I am not a ginger
U.S. Supreme Court Case: Limiting free speech off-campus
The Supreme Court is set to decide if schools can manage students' first amendment rights off campus.
May 20, 2021
The supreme court justices are faced with a tough decision this month as they are set to decide Mahanoy Area School District v. B.L. by the end of June. The case erupted after high school student, Brandi Levy, tried out for her high school’s varsity cheerleading team and did not make it. Levy was put on the junior varsity team and took her frustration out in a Snapchat post the following weekend. The post, featuring Levy, wrote, “F*** school f*** softball f*** cheer f*** everything.” Several offended students took the post to the coach and claimed it was inappropriate. Under the school’s rules, the coach found the post was in violation and suspended Levy from the junior varsity team.
Levy decided to sue the school, claiming her suspension was a violation of the First Amendment. She argued that the school and team rules were overly broad and could be considered “viewpoint discrimination,” a type of discrimination based on content restricting speech favoring a specific opinion or perspective and that the rules were unconstitutionally vague. The district court ruled in Levy’s favor and ruled the suspension in violation of her First Amendment rights, granting her lawsuit.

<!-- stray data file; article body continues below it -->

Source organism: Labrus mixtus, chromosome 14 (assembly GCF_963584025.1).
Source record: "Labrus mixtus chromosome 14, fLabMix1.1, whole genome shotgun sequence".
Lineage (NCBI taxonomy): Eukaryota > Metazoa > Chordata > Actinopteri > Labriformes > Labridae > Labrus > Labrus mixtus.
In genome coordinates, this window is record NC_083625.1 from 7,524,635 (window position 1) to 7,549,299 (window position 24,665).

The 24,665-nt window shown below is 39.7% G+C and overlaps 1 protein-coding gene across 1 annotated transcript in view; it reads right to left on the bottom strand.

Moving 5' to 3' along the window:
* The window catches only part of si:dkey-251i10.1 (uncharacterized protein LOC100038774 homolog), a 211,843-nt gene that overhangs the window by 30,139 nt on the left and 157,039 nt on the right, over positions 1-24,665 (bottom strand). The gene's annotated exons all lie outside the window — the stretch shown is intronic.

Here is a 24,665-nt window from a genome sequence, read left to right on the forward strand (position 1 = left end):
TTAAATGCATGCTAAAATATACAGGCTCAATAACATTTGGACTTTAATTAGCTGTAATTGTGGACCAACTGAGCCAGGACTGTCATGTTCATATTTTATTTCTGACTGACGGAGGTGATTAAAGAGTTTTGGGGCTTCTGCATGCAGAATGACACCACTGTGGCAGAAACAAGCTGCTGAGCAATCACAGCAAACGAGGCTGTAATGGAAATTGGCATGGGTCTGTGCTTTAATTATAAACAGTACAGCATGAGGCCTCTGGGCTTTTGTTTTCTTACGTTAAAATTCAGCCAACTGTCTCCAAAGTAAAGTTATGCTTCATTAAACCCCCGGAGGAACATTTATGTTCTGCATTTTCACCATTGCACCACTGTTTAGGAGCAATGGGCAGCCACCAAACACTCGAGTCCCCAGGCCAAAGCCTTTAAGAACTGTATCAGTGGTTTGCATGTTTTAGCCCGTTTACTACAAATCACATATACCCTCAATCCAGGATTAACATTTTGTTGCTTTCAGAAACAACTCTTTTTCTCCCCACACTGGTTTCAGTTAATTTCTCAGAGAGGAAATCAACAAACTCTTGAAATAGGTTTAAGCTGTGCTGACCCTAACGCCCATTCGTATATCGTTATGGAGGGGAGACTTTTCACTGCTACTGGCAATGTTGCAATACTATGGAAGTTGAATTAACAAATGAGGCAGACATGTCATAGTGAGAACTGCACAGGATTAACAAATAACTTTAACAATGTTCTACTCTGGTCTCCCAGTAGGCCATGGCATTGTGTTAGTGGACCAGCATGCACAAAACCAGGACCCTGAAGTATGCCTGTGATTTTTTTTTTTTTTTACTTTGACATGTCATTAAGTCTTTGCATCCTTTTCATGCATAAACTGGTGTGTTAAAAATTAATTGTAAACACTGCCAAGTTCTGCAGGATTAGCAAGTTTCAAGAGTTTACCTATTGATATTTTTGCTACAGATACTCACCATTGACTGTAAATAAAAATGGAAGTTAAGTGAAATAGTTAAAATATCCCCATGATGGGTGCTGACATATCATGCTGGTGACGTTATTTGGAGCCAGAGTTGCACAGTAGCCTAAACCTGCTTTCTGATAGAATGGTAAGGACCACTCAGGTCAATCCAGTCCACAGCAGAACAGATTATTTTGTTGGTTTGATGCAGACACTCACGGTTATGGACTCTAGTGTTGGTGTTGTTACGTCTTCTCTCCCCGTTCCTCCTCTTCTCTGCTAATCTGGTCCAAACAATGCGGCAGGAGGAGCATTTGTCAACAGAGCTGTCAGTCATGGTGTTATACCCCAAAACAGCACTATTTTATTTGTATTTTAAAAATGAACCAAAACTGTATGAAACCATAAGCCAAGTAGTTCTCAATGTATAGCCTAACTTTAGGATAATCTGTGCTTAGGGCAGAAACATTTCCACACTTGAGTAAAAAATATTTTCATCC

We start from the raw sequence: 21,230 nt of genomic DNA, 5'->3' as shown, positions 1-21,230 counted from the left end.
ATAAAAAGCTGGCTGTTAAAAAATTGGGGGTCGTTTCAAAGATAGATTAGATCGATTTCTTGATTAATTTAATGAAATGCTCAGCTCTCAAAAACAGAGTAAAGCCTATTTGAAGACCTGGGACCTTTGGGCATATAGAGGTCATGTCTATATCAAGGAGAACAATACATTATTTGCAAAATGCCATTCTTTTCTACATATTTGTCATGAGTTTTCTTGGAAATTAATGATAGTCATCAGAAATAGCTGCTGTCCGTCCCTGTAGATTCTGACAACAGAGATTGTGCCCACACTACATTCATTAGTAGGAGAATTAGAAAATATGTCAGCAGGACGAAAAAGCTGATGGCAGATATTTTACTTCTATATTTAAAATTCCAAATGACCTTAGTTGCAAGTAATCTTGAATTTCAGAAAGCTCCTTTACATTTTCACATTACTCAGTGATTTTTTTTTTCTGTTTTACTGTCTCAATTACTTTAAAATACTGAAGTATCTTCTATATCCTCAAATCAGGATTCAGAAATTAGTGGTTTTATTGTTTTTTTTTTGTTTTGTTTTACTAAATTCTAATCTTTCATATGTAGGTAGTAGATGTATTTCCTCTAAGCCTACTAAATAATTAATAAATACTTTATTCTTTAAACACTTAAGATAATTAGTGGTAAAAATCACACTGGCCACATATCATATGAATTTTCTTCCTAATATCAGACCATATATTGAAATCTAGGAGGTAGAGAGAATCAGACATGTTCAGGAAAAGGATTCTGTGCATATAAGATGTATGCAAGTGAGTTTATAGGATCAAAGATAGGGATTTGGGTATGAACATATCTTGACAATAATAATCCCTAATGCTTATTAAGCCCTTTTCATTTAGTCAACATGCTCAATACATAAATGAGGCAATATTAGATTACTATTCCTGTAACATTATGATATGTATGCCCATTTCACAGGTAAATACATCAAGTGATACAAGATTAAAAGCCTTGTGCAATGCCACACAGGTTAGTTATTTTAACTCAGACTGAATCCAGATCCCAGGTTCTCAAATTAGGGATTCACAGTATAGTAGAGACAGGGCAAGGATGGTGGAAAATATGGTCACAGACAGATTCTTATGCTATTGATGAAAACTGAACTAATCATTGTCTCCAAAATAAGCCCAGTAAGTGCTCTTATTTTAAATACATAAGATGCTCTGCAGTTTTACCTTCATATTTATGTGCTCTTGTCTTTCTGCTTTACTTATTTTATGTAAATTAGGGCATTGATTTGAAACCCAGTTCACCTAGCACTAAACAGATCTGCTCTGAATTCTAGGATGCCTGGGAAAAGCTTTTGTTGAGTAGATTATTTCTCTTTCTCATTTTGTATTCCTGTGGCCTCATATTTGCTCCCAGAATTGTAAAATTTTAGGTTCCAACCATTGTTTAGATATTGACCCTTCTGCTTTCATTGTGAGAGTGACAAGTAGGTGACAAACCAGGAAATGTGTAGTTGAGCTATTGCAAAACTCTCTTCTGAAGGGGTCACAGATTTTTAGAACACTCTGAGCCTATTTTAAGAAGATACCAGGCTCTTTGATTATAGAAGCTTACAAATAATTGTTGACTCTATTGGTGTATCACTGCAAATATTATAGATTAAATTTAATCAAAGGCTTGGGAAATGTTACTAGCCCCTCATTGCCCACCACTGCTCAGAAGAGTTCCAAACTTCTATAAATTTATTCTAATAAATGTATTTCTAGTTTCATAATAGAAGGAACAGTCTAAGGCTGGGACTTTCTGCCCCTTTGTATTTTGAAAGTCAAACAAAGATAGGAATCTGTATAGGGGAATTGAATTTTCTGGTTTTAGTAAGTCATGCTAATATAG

Mahanoy Area School District then appealed the district court’s decision, citing a 1969 supreme court case Tinker v. Des Moines Independent Community School District. In this case, several students sued the school district for suspending them after wearing black armbands to school to protest the Vietnam war. The courts decided, and maintains today, that public school officials can regulate and control speech that is determined to be disruptive to the school environment.
The justices are faced with the question of whether public school officials may regulate speech that would disrupt the work and discipline of the school that occurs off-campus, considering the decision of Tinker v. Des Moines. The decision is seen as one of the most monumental concerning student speech in decades, as it would allow public school officials to have 24/7 control over students’ speech. The decision is challenging, as it could guide future decisions on student suspensions or actions due to off-campus threats, language, outfits, and overall behavior.
The Supreme Court is scheduled to decide the Pennsylvania case by late June.